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Peter Abrams is installing the B home that will be in place for one year. The B home is a hexagonal, interconnecting modular shelter system made of upcycled sustainable materials. "It represents a fast, cheap way to provide shelter and security for those in need," says the B home website. "It was inspired by the geometric efficiency and communal benefits of the honeycomb structure in beehives."
Panel of current and former Barron Fellows discussing the field of Environmental Humanities. Rarely do photographers, artistic directors, musicians, novelists, poets, scientists, engineers, and scholars in religion, philosophy, and literature come together for two full-days to explore an emerging field of mutual interest. Such a unique gathering took place during Princeton University’s conference “Environmental Humanities in a Changing World.” Stephen W. Pacala, the
For about 2½ years Princeton PEI associated faculty member and visual-arts professor Sue Friedrich has been documenting the transformation of her Brooklyn neighborhood, Williamsburg.
This two-day conference assembled leaders from a range of fields in the environmental humanities and prominent artists producing work with environmental import.
Environmental awareness comes in many forms. Often, it is shaped by an understanding of science or public policy, but it also can be informed by religion.  Rarely, however, do all three of these perspectives intersect at once—and that is the challenge two Yale University professors, Mary Evelyn Tucker and John Grim, have been addressing for the past three decades. Tucker and Grim’s course “Religion, Ecology, and Cosmology” illustrates how religion, spirituality,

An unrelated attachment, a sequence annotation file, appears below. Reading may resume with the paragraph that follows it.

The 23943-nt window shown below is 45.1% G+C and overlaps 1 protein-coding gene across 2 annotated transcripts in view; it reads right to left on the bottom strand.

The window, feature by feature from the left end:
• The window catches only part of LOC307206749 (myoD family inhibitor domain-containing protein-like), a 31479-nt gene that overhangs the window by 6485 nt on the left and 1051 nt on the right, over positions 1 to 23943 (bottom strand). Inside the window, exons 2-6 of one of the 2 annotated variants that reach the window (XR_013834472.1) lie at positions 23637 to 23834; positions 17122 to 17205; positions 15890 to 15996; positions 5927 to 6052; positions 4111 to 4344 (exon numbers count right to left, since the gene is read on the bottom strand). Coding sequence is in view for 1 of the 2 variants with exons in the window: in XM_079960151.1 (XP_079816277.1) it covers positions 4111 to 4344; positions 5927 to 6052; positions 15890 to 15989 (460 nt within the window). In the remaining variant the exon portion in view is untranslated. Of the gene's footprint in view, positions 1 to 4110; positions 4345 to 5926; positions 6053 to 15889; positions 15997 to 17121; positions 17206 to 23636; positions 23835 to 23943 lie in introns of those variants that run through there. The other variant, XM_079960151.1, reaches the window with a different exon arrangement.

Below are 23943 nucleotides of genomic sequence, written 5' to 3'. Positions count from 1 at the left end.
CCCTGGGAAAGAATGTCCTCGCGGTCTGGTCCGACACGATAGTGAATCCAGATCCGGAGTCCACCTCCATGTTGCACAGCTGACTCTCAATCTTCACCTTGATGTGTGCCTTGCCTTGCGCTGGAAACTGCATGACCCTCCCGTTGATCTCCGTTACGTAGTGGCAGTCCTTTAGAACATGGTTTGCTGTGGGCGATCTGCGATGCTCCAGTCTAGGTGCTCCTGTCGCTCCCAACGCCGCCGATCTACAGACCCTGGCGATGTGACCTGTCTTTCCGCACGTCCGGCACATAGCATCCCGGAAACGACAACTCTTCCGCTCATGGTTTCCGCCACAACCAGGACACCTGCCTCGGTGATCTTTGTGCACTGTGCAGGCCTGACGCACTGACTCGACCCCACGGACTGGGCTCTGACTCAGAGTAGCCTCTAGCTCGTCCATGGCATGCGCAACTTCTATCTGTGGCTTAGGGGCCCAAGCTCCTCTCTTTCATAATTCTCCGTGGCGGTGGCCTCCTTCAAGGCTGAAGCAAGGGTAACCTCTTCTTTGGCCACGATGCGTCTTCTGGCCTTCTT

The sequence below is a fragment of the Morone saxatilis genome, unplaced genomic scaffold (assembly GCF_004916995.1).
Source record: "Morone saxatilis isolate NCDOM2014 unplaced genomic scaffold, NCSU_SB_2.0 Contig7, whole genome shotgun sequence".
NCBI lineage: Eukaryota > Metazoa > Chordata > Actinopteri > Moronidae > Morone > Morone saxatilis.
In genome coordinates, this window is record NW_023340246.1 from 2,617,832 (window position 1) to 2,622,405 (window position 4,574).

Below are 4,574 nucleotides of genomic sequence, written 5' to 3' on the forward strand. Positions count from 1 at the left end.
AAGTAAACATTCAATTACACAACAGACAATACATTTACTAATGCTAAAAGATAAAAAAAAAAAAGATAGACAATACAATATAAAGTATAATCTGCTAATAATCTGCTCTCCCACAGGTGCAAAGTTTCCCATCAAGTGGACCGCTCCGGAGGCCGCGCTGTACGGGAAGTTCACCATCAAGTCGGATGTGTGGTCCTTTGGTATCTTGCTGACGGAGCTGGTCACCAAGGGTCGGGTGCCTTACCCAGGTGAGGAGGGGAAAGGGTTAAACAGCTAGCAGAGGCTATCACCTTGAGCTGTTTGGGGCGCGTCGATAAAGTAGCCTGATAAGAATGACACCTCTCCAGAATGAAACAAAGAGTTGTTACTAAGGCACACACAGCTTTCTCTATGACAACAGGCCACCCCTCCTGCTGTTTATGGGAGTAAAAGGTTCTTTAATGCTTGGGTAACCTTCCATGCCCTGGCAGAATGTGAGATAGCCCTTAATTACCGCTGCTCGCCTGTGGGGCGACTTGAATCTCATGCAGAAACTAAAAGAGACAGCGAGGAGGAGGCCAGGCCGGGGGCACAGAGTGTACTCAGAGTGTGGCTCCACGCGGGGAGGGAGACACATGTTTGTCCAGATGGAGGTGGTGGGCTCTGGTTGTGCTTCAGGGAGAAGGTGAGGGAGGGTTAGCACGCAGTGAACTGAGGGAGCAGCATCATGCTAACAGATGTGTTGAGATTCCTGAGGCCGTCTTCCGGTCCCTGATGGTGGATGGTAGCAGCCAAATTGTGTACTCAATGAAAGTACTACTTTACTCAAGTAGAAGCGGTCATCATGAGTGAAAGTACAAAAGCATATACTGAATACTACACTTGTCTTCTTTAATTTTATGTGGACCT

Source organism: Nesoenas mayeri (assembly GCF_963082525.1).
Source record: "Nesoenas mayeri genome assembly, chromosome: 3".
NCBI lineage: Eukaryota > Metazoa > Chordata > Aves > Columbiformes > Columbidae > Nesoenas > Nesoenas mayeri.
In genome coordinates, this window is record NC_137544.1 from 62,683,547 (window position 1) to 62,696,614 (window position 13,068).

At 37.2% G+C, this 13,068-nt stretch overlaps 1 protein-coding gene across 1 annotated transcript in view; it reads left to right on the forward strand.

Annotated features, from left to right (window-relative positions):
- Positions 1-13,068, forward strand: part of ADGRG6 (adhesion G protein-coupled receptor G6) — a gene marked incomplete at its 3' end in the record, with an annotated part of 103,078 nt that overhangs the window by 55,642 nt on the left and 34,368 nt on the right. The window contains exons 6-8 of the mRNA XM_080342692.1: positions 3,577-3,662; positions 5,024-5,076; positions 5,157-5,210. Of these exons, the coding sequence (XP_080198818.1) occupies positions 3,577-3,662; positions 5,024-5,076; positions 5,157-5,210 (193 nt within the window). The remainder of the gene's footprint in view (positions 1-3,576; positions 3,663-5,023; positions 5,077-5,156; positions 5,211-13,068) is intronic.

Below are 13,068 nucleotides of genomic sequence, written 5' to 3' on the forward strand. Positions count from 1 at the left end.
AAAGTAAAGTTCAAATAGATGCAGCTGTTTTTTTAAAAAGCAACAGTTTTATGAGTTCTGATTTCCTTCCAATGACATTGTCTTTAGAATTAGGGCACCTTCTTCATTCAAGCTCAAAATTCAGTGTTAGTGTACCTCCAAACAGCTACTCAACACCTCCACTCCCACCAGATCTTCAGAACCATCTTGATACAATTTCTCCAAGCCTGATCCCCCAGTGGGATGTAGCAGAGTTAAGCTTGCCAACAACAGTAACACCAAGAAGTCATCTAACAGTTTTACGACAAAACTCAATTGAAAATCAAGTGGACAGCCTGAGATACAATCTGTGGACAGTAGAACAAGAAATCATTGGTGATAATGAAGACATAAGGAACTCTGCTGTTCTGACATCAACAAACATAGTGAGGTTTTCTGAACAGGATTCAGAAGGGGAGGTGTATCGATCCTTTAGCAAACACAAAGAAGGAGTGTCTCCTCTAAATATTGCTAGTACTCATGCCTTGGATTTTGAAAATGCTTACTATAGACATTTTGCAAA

Through the course Communicating Climate Change, Princeton University students are learning how to use print, video, and audio media to describe the climate change problem and its possible consequences.
A Pakistani garbage dump seems like an unlikely place to find a solution to extreme poverty. But then again, the group of students from Princeton and Rutgers universities who plan to convert garbage into hope is an unlikely team.
When she teaches "Race and Medicine," Princeton professor Carolyn Rouse invites black students to leave class 10 minutes early. She explains that this time would be needed to make up for shorter life expectancy -- on average blacks live five to six years less than whites in the United States.
This has been one of PEI's most enterprising years. We are pleased to share our exciting news with faculty, students, staff, alumni and friends.
In a collaboration melding art with science, climate researchers and other members of the Princeton University community joined forces with The Civilians to help create a work-in-progress about global climate change.
While exploring the Panama Canal in a small tourist boat, Steve Cosson and Michael Friedman were startled by a massive container ship suddenly passing by, rocking them violently in its wake. Painted on the hull in Chinese characters, its name was boldly inscribed as "The Great Immensity."
Students flipping through the course catalog this year may have wondered what a course cross-listed in Atelier, environmental science and theater entailed.
Effective Feb. 1, 2010, Lars Hedin, Professor of Ecology and Evolutionary Biology, will assume the role of Director, Program in Environmental Studies (ENV) at Princeton Environmental Institute.
Though experts may dispute the role of human activity in climate change, evidence is mounting that temperatures and sea levels are rising.
If patterns of globalization over decades could be plotted on a world map, what might they look like and what deeper insights might they reveal, wondered Miguel Centeno.
In the fall of 2009, the Princeton Environmental Institute (PEI) and the Lewis Center for the Arts initiated a yearlong collaborative project lying at the intersection of the environment and the performing arts.
His senior thesis, which examines the impact of the Clean Air Interstate Rule of 2005 on the stock performance of electric utilities, is "really a professional piece of work," said adviser Henry Farber, the Hughes-Rogers Professor of Economics.
The 2008 - 2009 Ethics and Climate Change (ECC) Lecture Series appeared on iTunes U, UChannel, and YouTube, and over 10,000 people viewed or downloaded the lectures from these sites.
A gift from Currie and Thomas A. Barron, a 1974 alumnus, offers new support for work at the intersection of environmental issues and the humanities at Princeton University.